Ben - Jas, we’ve just mentioned a 10-horsepower engine. That doesn’t sound like a lot. How much energy can you get from a fuel cell?
Jas - Fuel cells can produce almost infinite energy and that they're scalable to whatever size you want. At this moment in time, there are buses running throughout the world. In London for example, there are five buses running which have over 100 kilowatts of power onboard. In the future, we see even bigger fuel cell systems. Big corporations such as Siemens are working on megawatt size fuel cell systems, which will be available to provide stationary power to big plants.
Ben - And Keith, coming back to you, how does this compare to an engine that you would see in one of these boats around us. Again, 10 horsepower doesn’t sound like a lot of power. Is that enough?
Keith - I think it will be enough. We’re told by a lot of people who are very experienced in electric motors and steam engines, it’s very comparable. When you say 10 horsepower for diesel engine, you need to get to maximum revs before you get that 10 horsepower – 10 horsepower in an electric motor is there right from the beginning the torque, right from your very first revolution, is 10 horsepower, so it’s absolutely there. I think we probably have enough. Anyway, if we don't, we’ll add some more fuel cells!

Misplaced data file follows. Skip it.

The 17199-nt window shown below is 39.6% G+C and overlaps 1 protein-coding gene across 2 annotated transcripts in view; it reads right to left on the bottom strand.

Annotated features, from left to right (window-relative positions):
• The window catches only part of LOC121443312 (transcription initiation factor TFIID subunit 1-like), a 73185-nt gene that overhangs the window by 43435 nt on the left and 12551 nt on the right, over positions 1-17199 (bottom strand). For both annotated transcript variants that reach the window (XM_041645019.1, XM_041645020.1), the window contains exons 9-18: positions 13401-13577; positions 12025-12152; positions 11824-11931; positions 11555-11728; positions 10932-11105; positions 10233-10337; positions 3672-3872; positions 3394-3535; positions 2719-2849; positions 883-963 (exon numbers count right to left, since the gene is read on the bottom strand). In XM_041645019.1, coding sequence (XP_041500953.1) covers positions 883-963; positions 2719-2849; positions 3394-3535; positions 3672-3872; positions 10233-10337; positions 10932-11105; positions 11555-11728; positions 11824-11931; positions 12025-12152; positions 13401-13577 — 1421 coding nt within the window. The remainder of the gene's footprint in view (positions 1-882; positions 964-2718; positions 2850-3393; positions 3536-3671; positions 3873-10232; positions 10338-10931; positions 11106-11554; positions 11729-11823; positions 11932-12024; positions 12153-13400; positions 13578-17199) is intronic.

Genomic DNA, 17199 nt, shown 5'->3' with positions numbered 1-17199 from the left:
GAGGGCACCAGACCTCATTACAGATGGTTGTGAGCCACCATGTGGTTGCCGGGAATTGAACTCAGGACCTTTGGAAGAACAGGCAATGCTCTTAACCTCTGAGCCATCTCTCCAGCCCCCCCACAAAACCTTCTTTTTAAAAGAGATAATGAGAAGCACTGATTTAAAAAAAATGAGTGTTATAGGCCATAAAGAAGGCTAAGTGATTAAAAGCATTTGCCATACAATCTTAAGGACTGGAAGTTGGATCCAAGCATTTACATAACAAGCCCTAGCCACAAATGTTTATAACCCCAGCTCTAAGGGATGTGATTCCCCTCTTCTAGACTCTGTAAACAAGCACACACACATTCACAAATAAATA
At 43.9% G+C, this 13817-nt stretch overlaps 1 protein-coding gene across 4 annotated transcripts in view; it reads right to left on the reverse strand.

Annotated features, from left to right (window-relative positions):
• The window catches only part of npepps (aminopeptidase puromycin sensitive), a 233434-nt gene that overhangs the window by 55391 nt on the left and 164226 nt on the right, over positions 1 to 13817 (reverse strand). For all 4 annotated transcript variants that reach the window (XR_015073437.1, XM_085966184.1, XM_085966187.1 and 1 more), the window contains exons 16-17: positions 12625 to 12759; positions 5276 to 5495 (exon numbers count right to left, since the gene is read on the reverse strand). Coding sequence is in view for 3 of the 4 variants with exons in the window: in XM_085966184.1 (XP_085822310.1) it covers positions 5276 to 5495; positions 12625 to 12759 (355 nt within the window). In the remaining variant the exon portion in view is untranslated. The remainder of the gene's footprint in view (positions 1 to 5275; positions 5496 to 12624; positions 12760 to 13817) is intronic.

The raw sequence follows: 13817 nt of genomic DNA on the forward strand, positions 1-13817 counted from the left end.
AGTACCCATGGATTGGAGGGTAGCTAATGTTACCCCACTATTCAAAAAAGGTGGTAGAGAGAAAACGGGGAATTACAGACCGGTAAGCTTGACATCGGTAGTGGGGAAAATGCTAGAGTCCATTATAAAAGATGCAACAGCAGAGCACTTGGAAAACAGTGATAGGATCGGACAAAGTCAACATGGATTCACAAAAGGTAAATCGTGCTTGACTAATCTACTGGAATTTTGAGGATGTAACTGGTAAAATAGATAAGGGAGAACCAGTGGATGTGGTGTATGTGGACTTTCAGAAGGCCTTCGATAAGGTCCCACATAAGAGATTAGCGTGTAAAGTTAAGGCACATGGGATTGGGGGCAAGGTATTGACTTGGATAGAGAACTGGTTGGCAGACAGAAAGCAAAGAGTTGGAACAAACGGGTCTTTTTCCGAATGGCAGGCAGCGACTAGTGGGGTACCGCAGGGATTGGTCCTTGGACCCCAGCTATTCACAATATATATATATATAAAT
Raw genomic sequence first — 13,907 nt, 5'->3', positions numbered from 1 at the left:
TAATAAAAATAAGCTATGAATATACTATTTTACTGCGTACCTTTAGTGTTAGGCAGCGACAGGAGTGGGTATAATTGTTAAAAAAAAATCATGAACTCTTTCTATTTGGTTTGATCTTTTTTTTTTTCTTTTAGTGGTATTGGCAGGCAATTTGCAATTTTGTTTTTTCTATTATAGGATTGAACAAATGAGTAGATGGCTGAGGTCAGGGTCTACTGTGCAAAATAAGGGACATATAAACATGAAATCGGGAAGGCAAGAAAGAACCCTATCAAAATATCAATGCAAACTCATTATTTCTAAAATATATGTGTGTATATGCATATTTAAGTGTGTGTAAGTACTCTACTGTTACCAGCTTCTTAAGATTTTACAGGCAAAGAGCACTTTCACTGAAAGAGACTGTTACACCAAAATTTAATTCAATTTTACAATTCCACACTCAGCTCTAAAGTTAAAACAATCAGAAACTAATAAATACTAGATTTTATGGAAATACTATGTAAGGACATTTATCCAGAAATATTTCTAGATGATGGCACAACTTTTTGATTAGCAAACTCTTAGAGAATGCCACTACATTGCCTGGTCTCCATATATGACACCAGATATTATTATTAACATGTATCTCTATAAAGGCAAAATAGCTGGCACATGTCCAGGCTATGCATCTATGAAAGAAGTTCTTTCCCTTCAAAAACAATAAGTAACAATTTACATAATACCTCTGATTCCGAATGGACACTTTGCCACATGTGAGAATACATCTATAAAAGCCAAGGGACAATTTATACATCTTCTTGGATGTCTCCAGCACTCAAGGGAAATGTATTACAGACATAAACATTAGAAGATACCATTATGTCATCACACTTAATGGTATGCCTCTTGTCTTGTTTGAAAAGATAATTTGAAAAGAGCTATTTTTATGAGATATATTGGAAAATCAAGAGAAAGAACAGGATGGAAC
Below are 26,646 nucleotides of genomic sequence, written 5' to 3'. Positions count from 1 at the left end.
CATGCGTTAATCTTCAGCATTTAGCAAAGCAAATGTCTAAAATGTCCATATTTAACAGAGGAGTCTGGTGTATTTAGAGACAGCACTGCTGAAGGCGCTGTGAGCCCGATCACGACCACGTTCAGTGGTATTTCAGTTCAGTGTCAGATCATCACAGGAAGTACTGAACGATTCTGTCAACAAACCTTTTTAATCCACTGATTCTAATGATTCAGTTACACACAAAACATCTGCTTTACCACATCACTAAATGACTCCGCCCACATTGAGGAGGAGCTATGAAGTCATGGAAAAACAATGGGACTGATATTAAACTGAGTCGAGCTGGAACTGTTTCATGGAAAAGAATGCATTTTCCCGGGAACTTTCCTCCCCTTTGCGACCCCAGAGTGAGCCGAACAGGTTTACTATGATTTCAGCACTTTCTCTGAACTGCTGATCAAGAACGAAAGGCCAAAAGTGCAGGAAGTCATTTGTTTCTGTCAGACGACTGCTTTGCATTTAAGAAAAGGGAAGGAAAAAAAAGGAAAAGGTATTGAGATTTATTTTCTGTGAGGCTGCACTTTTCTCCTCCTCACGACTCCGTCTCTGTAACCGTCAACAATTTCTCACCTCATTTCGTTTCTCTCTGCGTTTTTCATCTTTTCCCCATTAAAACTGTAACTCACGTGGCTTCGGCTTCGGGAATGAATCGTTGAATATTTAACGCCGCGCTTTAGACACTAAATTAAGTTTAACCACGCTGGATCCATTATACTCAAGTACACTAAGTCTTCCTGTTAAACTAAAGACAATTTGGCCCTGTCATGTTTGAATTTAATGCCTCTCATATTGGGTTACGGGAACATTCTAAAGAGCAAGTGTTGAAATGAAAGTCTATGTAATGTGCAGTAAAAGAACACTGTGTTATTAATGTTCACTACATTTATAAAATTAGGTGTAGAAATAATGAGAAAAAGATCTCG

Ben - And what's the long term plan? Jas, coming back to you, clearly, this is a bit of a pilot study and now, you're finally going to get something on the water. Where do you take it from there?
Jas - This is a pathway project to clear all the blockages to introduce this as a permanent installation. So where we take it is that once we’ve done our demonstration, cleared all the pathways, we then want to generate the hydrogen locally and introduce fuel cell hydrogen operations throughout the Bristol harbour area and reduce the CO2 output.
Chris - That was Jas Singh from Auriga Energy and before him, Keith Dunstan from the Bristol Packet Company, and in partnership with the Engineering and Physical Sciences Research Council, that company, Auriga are teaming up with universities across the country to research better ways to make store and use hydrogen. So we could be seeing hydrogen transport popping up nationwide before too long.